* President to hold meeting for election date next week
* South Stream pipeline in focus for Bulgarian leaders
* Government faces no-confidence vote this week
(Adds quote on South Stream, details, party meeting)
By Tsvetelia Tsolova
SOFIA, June 10 Bulgaria should hold an election
as early as next month, the head of the ruling Socialist party
said on Tuesday, saying the instability caused by having a
government on "life support" was bad for the country.
The Socialists have bowed to pressure both from their own
coalition partner and the main opposition GERB party to hold an
early election after their poor performance in last month's
European Parliament poll, gaining less than a fifth of the vote.
Sergei Stanishev's call for a vote in July is earlier than
other parties would like. GERB would prefer an election to be
held at the end of September or early October. The ethnic
Turkish MRF, the Socialists' junior coalition partner, would
prefer November or December.
Whichever date the president negotiates, any new government
will have to take difficult decisions in its dealings with the
EU and Russia over Moscow's proposed building of a gas pipeline
through Bulgarian territory to bypass Ukraine.
"Political instability is the biggest danger. Bulgaria does
not need a government that is on life support," Stanishev said.
"If there is enough political will, early elections in July, by
the end of July, are a possible and realistic option."
Calling an early election would mark the second government
collapse in two years in the European Union's poorest state.
The Balkan state has been hit by political instability and
street protests over corruption and dissatisfaction at the
political elite since last year, and Prime Minister Plamen
Oresharski's minority government has relied on the support of
hardline nationalists to survive a series of confidence votes.
High on any new government's agenda will be the fate of the
Gazprom-led South Stream pipeline project, whose
proposed construction has trapped Bulgaria in an intensifying
standoff between the West and Russia over energy supplies.
Under the threat of punishment from the EU, Bulgaria on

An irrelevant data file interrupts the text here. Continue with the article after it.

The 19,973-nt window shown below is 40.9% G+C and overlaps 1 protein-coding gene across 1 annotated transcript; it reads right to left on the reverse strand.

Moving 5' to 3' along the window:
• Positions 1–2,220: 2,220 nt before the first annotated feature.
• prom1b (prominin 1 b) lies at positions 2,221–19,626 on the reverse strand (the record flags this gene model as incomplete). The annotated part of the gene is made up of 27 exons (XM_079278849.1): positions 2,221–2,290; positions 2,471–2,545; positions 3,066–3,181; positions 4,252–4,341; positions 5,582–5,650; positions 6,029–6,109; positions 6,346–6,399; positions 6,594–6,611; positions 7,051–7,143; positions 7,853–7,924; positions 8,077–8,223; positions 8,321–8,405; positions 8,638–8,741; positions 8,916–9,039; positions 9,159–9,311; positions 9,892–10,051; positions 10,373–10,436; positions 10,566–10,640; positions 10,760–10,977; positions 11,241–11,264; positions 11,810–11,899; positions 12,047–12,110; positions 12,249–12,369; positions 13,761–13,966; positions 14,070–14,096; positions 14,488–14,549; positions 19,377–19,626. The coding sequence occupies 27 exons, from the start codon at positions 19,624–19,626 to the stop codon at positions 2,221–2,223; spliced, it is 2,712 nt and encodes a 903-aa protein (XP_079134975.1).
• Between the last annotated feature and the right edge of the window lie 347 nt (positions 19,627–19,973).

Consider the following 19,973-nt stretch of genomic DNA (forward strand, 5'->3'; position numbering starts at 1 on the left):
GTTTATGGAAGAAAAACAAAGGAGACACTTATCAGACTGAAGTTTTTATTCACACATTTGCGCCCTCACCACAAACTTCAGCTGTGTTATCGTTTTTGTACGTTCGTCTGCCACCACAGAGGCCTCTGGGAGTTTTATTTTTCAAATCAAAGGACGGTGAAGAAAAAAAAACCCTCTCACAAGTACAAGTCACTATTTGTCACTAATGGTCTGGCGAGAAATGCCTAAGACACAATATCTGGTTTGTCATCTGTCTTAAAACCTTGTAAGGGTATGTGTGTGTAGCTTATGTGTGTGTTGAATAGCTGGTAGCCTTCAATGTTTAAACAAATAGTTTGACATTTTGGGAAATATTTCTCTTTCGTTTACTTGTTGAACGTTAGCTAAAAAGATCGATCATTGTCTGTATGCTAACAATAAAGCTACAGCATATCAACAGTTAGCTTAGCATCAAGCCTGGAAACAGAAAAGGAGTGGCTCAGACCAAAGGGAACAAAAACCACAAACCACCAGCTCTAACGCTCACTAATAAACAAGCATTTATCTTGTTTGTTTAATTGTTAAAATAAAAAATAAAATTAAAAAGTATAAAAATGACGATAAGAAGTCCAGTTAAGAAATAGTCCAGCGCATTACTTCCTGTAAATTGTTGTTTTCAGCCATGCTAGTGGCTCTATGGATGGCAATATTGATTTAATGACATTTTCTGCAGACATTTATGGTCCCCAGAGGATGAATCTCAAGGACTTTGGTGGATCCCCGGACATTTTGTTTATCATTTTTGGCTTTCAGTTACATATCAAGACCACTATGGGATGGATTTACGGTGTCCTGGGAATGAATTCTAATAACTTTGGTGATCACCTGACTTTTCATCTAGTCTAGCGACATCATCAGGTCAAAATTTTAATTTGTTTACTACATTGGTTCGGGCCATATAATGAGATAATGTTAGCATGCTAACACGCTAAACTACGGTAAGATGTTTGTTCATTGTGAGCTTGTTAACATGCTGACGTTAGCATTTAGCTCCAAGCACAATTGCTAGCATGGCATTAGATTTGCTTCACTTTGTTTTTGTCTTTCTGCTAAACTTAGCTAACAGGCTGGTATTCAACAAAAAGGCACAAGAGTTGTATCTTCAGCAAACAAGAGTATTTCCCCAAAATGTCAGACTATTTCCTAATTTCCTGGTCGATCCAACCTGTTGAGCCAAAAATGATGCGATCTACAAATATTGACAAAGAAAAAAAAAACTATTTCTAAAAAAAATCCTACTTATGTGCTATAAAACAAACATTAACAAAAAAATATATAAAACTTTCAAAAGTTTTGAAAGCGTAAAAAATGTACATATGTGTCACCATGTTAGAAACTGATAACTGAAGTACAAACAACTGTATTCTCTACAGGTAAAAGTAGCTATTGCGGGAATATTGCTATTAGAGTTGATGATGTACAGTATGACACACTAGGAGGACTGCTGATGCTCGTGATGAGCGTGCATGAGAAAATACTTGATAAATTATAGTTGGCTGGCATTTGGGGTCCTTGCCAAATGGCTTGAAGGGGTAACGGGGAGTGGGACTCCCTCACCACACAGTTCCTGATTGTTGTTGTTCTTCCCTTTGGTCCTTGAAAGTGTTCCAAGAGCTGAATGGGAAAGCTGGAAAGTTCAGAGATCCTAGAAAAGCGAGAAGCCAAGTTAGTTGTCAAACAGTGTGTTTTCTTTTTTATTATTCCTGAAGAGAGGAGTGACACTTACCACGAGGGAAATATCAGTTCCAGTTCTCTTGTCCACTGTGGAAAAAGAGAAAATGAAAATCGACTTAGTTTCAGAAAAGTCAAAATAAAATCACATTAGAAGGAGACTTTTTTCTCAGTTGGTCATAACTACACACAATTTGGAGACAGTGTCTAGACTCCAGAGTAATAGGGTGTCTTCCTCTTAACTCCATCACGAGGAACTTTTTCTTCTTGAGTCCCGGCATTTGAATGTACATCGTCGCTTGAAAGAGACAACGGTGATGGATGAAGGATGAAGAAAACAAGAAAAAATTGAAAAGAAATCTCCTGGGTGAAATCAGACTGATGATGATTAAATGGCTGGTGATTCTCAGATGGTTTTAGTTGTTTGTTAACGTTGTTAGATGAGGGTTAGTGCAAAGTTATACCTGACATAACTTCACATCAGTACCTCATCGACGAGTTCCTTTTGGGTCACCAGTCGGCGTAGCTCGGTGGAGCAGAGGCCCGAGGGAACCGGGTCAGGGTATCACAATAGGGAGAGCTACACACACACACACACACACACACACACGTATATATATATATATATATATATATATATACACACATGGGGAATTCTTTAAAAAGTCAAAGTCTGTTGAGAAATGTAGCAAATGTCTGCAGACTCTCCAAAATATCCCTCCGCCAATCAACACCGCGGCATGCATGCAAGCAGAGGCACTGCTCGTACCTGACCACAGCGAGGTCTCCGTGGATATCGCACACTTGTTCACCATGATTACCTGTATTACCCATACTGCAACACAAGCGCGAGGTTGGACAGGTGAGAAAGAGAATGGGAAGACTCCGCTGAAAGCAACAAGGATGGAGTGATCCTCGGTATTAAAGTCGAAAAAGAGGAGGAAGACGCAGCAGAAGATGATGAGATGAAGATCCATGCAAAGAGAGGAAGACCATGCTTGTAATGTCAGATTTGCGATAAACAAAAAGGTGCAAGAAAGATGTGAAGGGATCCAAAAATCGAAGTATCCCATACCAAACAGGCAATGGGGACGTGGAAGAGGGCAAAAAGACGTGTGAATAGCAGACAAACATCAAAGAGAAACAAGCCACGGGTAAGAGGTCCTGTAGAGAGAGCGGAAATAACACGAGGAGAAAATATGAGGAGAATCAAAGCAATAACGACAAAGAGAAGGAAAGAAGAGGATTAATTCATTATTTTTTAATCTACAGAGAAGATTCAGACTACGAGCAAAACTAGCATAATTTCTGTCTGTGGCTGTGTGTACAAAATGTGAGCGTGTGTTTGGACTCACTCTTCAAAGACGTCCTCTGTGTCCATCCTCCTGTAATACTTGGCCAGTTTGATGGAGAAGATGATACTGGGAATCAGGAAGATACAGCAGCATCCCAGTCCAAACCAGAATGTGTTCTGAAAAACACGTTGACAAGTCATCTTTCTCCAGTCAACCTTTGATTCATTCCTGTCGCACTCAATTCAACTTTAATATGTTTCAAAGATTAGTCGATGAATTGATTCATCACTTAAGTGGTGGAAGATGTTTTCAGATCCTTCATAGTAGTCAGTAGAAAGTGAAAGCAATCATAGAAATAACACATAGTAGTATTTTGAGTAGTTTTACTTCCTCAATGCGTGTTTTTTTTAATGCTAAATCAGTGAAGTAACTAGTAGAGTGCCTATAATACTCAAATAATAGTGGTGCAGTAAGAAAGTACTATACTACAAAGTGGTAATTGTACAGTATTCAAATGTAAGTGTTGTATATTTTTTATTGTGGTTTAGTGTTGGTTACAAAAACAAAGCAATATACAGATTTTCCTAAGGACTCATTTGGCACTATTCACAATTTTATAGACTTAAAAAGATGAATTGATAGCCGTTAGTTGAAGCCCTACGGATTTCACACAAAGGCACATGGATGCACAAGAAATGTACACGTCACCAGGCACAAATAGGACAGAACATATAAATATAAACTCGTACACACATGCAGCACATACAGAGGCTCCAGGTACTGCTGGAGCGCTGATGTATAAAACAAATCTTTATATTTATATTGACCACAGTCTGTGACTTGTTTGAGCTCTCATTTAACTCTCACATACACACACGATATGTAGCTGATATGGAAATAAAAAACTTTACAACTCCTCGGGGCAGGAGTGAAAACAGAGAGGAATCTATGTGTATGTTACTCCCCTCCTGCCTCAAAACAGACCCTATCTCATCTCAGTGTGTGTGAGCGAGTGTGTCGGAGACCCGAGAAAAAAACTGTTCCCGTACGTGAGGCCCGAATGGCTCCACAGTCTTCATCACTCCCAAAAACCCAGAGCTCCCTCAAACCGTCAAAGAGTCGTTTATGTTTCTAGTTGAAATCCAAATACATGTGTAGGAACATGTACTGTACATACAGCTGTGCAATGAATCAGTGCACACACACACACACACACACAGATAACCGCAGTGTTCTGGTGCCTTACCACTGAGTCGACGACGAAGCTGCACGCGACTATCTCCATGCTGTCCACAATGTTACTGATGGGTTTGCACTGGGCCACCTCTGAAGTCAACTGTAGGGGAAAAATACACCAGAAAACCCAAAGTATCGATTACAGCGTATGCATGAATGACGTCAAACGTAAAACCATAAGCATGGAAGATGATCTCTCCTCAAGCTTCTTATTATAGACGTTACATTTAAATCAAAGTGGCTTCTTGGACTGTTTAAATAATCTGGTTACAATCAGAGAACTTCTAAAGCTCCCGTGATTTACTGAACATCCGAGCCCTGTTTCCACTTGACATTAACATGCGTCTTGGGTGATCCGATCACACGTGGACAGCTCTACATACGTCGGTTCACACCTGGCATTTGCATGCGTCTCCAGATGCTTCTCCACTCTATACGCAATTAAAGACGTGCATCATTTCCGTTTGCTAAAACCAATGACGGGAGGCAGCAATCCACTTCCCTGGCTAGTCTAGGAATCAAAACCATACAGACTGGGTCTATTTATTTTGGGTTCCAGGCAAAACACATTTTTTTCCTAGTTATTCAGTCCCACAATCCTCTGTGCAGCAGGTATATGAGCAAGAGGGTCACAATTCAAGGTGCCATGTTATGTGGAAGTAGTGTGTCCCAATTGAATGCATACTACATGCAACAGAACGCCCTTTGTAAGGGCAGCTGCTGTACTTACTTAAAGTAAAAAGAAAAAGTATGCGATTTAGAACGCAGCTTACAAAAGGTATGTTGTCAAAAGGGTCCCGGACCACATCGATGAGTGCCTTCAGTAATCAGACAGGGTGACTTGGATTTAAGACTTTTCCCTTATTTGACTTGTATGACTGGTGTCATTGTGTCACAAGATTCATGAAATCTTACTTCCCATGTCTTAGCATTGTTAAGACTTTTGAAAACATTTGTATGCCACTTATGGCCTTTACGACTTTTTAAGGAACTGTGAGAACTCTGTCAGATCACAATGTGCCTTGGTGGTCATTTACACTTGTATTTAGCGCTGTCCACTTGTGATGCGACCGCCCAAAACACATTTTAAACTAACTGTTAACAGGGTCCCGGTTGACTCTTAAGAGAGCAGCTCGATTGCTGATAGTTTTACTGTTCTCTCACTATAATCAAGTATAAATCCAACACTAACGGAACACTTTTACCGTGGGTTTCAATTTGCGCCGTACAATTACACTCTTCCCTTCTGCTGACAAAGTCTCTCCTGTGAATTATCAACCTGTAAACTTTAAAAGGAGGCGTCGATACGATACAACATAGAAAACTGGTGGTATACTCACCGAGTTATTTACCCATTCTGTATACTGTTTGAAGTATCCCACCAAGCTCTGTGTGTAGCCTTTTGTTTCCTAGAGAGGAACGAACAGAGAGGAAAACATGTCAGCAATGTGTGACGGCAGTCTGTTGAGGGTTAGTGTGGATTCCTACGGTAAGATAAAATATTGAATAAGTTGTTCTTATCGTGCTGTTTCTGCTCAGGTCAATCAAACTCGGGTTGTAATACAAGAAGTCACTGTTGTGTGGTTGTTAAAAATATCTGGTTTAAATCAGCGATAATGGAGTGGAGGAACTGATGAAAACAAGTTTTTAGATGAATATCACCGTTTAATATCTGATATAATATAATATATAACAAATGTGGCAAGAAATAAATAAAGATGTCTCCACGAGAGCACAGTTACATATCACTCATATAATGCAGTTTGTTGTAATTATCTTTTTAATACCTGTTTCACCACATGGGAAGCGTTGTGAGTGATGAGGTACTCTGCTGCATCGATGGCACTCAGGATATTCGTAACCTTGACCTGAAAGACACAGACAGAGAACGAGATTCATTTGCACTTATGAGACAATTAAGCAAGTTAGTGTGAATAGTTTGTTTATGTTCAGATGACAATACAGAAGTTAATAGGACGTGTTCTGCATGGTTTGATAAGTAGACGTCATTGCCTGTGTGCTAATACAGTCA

Sunday announced it had suspended work on its portion of the $45
billion pipeline pending a decision on whether it complies with
EU law - prompting criticism from Moscow.
MRF has urged the government not to risk a row with
Brussels. The centre-right GERB has accused the government of
mishandling discussions with the EU over the project and said it
would support it only with Brussels' blessing.
"It is more likely that the project will be delayed,
seriously delayed, given the EU concerns about it," said Daniel
Smilov, a political analyst with Centre for Liberal Strategies.
Due to its fragile public support and coalition infighting,
the government has also been unable to push through a series of
reforms, such as tackling graft, cleaning up the judiciary and
overhauling its inefficient education and healthcare sectors.
Economic growth has also remained sluggish, and foreign
direct investment fell sharply last year.
The decision on the date of the election ultimately rests
with Bulgaria's president, who on Tuesday announced a meeting of
all party leaders next week to agree on a date.
Analysts say that no party is likely to emerge as an
outright winner in the coming election, which could saddle
Bulgaria with another unstable coalition government.
The government is expected to survive a no-confidence vote
due to be held on Thursday.
(Writing by Matthias Williams; Editing by Alison Williams)